Woods of Wisdom
Troop Program Features
Ashes from the last campfire of the previous year are kept and used in a ceremony for new campers. The boys are called forward and the Scoutmaster says, "Scouts, you have now been in camp one day and have attended part of our first campfire. Earlier in the evening you listened to the traditions of our troop and responsibilities of every Scout. Will you help us keep these traditions as good campers should?" Answer: "I will."
Scoutmaster: "I hold in this vessel some of the ashes oflast year's campfire. They stand for all that we enjoyed in our past. I now place some of these ashes on the right shoulder of each of you and pronounce you campers in good standing, entitled to the rights and obligations of our camp."
Tell Paul Bunyan or John Henry tales. Have a patrol contest to find the champion storyteller of the troop. Announce the contest early in the day so that the boys can prepare for it.
The boys arrive at the campfire in Indian file, stripped to the waist but covered with a blanket, and made up with war paint and feathers. Indian ceremonies, songs, and dances are featured.
One or more evenings in camp should be designated for patrol campfires for which the patrols will make up their own programs.
If the troop is camping in an intertroop camp, the biggest evening events, undoubtedly, will be when the troops gather for big campfires together. For such events each troop provides its best talent and best efforts for mutual enjoyment.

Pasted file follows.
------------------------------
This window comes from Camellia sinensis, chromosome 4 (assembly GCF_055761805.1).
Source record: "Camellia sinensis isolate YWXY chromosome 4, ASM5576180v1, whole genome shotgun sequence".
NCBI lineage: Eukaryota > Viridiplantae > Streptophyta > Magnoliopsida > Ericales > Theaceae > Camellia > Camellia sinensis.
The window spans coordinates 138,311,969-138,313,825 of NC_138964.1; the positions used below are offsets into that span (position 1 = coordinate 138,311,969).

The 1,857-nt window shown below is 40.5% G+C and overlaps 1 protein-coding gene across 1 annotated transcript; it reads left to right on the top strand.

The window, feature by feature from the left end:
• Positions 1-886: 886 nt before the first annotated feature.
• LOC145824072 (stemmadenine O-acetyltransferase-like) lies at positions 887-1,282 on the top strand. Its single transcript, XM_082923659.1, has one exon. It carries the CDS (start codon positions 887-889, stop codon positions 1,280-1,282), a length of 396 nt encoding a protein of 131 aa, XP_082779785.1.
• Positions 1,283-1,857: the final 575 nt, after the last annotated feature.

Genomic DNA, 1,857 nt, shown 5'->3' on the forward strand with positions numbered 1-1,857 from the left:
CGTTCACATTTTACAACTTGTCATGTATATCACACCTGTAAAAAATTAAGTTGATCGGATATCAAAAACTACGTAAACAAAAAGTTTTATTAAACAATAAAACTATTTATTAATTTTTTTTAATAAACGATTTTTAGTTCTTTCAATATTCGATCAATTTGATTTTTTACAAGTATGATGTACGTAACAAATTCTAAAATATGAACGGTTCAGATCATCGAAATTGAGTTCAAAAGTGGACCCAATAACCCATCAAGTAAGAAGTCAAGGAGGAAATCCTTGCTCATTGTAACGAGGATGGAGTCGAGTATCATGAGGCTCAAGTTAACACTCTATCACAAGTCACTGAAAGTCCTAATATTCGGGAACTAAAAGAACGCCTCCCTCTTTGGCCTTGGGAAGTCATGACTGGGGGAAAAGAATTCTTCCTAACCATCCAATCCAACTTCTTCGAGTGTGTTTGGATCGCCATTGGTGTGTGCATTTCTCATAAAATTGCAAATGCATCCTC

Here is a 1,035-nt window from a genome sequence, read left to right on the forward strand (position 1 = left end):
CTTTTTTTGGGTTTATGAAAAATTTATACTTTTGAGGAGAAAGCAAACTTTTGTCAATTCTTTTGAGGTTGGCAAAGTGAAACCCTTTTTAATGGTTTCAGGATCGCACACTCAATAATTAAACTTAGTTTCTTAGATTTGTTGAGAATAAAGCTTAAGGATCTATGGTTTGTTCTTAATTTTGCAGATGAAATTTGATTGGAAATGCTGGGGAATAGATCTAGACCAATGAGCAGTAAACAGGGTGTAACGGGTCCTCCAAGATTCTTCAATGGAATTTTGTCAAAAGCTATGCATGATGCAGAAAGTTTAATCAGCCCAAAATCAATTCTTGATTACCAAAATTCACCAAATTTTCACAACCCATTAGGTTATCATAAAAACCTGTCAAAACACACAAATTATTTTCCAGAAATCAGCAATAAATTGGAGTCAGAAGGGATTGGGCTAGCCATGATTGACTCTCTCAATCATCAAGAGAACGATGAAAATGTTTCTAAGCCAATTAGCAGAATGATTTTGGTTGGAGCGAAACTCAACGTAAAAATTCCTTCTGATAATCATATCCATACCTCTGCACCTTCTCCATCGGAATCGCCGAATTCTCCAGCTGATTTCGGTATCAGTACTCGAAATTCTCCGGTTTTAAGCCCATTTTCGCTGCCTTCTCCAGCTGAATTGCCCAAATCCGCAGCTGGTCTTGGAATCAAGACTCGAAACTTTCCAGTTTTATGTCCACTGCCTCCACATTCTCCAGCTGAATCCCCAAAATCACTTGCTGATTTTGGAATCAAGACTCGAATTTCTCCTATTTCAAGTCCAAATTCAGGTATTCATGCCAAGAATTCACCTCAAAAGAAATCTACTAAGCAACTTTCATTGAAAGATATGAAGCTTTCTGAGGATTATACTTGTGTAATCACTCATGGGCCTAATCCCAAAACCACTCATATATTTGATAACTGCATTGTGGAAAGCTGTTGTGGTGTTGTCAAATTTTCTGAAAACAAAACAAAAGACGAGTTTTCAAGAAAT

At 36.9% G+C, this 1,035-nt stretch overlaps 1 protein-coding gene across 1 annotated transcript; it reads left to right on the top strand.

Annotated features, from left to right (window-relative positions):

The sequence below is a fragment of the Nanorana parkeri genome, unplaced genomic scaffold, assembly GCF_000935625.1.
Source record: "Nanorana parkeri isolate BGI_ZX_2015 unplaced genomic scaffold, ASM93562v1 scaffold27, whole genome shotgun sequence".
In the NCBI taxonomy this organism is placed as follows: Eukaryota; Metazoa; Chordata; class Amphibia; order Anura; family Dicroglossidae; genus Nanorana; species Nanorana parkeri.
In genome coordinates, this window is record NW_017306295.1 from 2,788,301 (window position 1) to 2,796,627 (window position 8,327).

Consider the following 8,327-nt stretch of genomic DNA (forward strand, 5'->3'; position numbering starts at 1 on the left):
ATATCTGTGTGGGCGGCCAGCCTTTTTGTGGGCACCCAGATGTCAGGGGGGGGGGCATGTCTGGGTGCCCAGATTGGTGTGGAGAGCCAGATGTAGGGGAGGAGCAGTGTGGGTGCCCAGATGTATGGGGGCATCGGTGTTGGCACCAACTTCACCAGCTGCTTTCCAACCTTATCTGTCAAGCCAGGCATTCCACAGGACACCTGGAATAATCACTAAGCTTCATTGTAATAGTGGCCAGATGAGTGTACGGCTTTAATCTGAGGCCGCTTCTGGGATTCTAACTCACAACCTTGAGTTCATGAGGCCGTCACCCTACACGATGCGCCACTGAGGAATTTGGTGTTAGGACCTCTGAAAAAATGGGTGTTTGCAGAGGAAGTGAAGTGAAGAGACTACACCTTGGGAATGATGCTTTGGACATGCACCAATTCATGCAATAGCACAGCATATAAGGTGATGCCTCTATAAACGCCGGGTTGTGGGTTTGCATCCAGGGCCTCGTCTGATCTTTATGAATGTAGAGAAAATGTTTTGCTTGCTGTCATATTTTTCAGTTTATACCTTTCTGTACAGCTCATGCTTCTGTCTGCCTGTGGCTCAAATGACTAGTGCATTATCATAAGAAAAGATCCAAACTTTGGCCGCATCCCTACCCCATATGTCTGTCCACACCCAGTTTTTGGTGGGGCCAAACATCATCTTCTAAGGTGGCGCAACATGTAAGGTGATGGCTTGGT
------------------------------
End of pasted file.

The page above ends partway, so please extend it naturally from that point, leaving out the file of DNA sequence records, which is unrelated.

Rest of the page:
Campfires in the Rain
Build the fire near the edge of a mess fly, or as near the most compact group of several tents as ?ossible, or near the opening of the troop general assembly area, leaving Scouts under some cover.
The presentation of merit badges and other 'instant recognitions" earned at camp focuses on ;he true outdoor spirit of Scouting. An outdoor 'mini" court of honor, with a simple but dignified :eremony, puts real significance on advancement md remains in the boys' memories for a long time.
If your troop has an annual family campout, be jure to involve family members in your campfire. \sk them to participate in skits, etc. Most parents mjoy it thoroughly!
On an extended outing, this can be made the clinax of the outing, with a more serious program ending toward the inspirational. Use the ashes for he next outing's campfire.
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